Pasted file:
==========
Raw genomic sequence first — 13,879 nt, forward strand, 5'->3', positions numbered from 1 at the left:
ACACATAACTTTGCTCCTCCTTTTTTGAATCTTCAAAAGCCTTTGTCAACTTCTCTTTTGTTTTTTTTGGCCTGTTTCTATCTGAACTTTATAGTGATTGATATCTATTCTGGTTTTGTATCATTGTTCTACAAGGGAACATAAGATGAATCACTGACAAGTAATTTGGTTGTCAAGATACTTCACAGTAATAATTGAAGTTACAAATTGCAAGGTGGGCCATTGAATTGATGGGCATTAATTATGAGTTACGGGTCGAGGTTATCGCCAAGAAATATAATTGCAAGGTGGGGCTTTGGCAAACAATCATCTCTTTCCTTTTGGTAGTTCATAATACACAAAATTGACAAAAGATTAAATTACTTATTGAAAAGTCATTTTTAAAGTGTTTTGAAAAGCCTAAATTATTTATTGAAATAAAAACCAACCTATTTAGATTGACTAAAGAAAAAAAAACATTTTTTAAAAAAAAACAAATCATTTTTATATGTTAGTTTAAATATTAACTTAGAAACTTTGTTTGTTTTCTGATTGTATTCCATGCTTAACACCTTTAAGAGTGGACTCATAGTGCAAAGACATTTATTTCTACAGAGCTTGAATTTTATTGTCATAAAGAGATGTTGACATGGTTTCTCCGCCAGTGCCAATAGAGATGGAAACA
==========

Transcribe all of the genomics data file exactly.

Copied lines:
Raw genomic sequence first — 13,879 nt, forward strand, 5'->3', positions numbered from 1 at the left:
ACACATAACTTTGCTCCTCCTTTTTTGAATCTTCAAAAGCCTTTGTCAACTTCTCTTTTGTTTTTTTTGGCCTGTTTCTATCTGAACTTTATAGTGATTGATATCTATTCTGGTTTTGTATCATTGTTCTACAAGGGAACATAAGATGAATCACTGACAAGTAATTTGGTTGTCAAGATACTTCACAGTAATAATTGAAGTTACAAATTGCAAGGTGGGCCATTGAATTGATGGGCATTAATTATGAGTTACGGGTCGAGGTTATCGCCAAGAAATATAATTGCAAGGTGGGGCTTTGGCAAACAATCATCTCTTTCCTTTTGGTAGTTCATAATACACAAAATTGACAAAAGATTAAATTACTTATTGAAAAGTCATTTTTAAAGTGTTTTGAAAAGCCTAAATTATTTATTGAAATAAAAACCAACCTATTTAGATTGACTAAAGAAAAAAAAACATTTTTTAAAAAAAAACAAATCATTTTTATATGTTAGTTTAAATATTAACTTAGAAACTTTGTTTGTTTTCTGATTGTATTCCATGCTTAACACCTTTAAGAGTGGACTCATAGTGCAAAGACATTTATTTCTACAGAGCTTGAATTTTATTGTCATAAAGAGATGTTGACATGGTTTCTCCGCCAGTGCCAATAGAGATGGAAACA